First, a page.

Guam

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(CC) Photo: George Swan
View of the Earth centred directly above Guam.

Guam is a 543-square-kilometre island in the Pacific Ocean. It is in the geographic Marianas Islands of Micronesia but is not part of the political Commonwealth of the Northern Marianas Islands. It is currently an unincorporated territory of the United States, which acquired the island from Spain in the Treaty of Paris after the Spanish American War. During negotiations with Spain over the island, President McKinley (on the recommendation of the Naval War Board) wanted negotiators to demand the cession of Guam so that it could serve as a coaling station for U.S. ships bound for the Philippines. It was the only island of the Marianas in which the U.S. was interested and the remainder were sold to Germany in 1899. In spite of the expectation of Guam becoming an important stop on the route to the Philippines, Guam never developed in this way. The U.S. fleet routinely reached Asia by way of the Suez Canal and Indian Ocean in the days before the construction of the Panama Canal. By the time that the Panama Canal was in operation (1914), oil-fuel ships were common and the strategic importance of Guam fell further.[1]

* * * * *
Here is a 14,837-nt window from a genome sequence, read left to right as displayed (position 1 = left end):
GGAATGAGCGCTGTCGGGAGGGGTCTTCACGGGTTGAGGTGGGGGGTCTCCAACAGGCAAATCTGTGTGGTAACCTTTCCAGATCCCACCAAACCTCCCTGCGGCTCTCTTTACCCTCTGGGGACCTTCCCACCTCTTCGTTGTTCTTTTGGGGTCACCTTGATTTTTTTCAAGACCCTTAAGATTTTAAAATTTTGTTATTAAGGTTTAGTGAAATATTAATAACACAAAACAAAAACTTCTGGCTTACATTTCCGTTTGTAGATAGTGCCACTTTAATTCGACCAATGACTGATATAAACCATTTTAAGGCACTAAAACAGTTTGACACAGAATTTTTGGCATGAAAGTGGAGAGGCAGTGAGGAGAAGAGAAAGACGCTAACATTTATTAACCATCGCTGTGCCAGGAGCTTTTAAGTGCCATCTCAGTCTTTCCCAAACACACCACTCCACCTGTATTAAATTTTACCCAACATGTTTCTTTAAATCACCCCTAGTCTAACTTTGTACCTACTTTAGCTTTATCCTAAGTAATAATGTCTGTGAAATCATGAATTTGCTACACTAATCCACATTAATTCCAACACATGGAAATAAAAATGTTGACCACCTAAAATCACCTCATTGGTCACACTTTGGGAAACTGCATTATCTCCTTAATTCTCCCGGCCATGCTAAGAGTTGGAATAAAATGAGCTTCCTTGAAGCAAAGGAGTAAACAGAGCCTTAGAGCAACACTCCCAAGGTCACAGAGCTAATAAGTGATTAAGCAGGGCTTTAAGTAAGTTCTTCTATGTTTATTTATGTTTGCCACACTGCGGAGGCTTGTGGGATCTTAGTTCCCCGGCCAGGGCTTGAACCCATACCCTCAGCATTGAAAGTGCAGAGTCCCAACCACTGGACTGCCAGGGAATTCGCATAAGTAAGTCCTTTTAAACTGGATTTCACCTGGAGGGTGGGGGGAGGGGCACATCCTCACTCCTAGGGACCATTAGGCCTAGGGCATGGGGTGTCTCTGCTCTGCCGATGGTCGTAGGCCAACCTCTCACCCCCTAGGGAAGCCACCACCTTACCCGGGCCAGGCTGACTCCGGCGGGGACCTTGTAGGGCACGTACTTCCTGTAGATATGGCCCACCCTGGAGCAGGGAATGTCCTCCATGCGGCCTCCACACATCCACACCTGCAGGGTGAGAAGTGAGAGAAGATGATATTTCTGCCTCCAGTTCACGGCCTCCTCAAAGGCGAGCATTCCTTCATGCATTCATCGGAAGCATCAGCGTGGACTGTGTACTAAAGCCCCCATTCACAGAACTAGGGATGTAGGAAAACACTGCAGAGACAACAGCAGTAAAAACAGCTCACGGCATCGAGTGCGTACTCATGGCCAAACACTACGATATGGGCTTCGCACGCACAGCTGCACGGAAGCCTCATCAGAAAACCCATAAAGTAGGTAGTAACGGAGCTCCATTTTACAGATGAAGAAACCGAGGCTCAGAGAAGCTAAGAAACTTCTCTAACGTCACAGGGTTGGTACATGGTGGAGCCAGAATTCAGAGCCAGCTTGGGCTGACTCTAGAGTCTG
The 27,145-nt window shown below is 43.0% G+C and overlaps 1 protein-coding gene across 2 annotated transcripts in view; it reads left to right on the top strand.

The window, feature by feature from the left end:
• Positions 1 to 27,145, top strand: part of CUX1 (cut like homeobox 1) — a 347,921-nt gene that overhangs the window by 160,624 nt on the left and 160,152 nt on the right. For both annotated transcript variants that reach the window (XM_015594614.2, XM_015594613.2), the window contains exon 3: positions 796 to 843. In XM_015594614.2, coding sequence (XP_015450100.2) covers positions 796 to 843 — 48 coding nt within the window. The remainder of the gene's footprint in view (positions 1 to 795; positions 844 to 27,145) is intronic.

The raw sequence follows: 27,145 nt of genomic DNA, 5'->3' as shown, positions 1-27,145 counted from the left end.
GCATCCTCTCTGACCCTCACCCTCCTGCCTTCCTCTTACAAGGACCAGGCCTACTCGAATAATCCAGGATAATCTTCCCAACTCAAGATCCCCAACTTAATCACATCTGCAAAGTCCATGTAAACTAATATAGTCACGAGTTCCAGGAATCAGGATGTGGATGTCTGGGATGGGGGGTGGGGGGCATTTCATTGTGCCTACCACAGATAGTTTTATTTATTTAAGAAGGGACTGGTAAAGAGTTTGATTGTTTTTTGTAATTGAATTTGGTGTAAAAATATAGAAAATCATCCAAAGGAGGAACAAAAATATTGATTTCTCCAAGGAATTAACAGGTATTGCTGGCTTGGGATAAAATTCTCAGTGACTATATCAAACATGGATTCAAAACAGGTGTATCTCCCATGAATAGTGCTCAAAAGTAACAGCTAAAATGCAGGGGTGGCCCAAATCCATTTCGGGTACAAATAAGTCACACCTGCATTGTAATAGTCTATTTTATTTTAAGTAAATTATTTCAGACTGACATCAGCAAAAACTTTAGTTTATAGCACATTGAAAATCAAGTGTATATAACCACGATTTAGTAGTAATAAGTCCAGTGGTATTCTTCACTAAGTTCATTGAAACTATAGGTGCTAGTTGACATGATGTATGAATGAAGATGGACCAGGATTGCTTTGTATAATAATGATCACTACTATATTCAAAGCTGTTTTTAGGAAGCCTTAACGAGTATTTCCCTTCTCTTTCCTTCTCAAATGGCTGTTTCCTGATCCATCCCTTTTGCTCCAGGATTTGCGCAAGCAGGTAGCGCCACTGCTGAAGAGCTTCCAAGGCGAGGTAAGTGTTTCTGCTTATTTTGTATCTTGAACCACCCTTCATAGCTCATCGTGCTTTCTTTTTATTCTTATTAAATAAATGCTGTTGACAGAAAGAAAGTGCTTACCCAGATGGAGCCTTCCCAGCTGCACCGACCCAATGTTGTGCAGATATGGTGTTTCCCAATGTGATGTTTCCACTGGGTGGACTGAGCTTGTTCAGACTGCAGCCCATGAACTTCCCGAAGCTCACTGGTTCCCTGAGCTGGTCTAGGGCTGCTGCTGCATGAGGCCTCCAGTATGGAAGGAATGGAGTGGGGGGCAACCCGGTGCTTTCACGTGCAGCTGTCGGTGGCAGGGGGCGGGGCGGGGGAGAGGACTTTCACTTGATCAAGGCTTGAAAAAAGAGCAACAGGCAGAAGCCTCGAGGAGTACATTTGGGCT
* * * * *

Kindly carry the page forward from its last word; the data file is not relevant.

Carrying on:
Guam is a major forward deployment base for U.S. military forces, including heavy bombers normally based in the U.S. and prepositioning ships for U.S. Marine Corps and U.S. Air Force use. The major installation is Anderson Air Force base.

Location

About three-quarters of the way from Hawaii to the Philippines, at the geographic coordinates: 13 28 N, 144 47 E

Map references: Oceania

Area

Area:

  • total: 541.3 sq km
  • land: 541.3 sq km
  • water: 0 sq km

Area—comparative: three times the size of Washington, DC

References

  1. Earl S. Pomeroy, Pacific Outpost: American Strategy in Guam and Micronesia (Stanford University Press, 1951).